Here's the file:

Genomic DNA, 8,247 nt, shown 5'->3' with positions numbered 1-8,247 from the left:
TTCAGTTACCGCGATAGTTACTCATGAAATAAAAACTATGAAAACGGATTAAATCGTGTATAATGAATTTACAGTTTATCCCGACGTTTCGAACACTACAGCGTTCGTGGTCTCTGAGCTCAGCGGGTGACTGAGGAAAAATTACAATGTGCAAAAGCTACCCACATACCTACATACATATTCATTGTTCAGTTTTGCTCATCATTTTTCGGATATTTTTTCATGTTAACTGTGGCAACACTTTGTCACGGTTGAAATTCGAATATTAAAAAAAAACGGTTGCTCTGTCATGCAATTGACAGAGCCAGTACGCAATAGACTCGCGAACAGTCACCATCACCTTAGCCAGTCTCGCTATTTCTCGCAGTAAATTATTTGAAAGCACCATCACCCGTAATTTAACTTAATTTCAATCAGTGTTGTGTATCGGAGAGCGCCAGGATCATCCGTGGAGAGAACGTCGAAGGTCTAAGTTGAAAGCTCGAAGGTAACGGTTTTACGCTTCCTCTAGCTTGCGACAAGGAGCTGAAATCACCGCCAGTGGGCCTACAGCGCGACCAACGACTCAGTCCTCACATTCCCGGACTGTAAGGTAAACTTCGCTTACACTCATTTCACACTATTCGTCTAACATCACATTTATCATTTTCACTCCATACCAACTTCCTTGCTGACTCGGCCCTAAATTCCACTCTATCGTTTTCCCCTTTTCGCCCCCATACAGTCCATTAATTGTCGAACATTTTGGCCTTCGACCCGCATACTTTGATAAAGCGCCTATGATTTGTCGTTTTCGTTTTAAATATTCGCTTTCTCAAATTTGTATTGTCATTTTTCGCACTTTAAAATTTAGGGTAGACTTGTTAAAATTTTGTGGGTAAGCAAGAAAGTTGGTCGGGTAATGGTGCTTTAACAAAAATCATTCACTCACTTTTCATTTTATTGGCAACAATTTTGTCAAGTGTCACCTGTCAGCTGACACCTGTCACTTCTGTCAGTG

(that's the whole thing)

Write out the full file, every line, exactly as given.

Genomic DNA, 8,247 nt, shown 5'->3' with positions numbered 1-8,247 from the left:
TTCAGTTACCGCGATAGTTACTCATGAAATAAAAACTATGAAAACGGATTAAATCGTGTATAATGAATTTACAGTTTATCCCGACGTTTCGAACACTACAGCGTTCGTGGTCTCTGAGCTCAGCGGGTGACTGAGGAAAAATTACAATGTGCAAAAGCTACCCACATACCTACATACATATTCATTGTTCAGTTTTGCTCATCATTTTTCGGATATTTTTTCATGTTAACTGTGGCAACACTTTGTCACGGTTGAAATTCGAATATTAAAAAAAAACGGTTGCTCTGTCATGCAATTGACAGAGCCAGTACGCAATAGACTCGCGAACAGTCACCATCACCTTAGCCAGTCTCGCTATTTCTCGCAGTAAATTATTTGAAAGCACCATCACCCGTAATTTAACTTAATTTCAATCAGTGTTGTGTATCGGAGAGCGCCAGGATCATCCGTGGAGAGAACGTCGAAGGTCTAAGTTGAAAGCTCGAAGGTAACGGTTTTACGCTTCCTCTAGCTTGCGACAAGGAGCTGAAATCACCGCCAGTGGGCCTACAGCGCGACCAACGACTCAGTCCTCACATTCCCGGACTGTAAGGTAAACTTCGCTTACACTCATTTCACACTATTCGTCTAACATCACATTTATCATTTTCACTCCATACCAACTTCCTTGCTGACTCGGCCCTAAATTCCACTCTATCGTTTTCCCCTTTTCGCCCCCATACAGTCCATTAATTGTCGAACATTTTGGCCTTCGACCCGCATACTTTGATAAAGCGCCTATGATTTGTCGTTTTCGTTTTAAATATTCGCTTTCTCAAATTTGTATTGTCATTTTTCGCACTTTAAAATTTAGGGTAGACTTGTTAAAATTTTGTGGGTAAGCAAGAAAGTTGGTCGGGTAATGGTGCTTTAACAAAAATCATTCACTCACTTTTCATTTTATTGGCAACAATTTTGTCAAGTGTCACCTGTCAGCTGACACCTGTCACTTCTGTCAGTG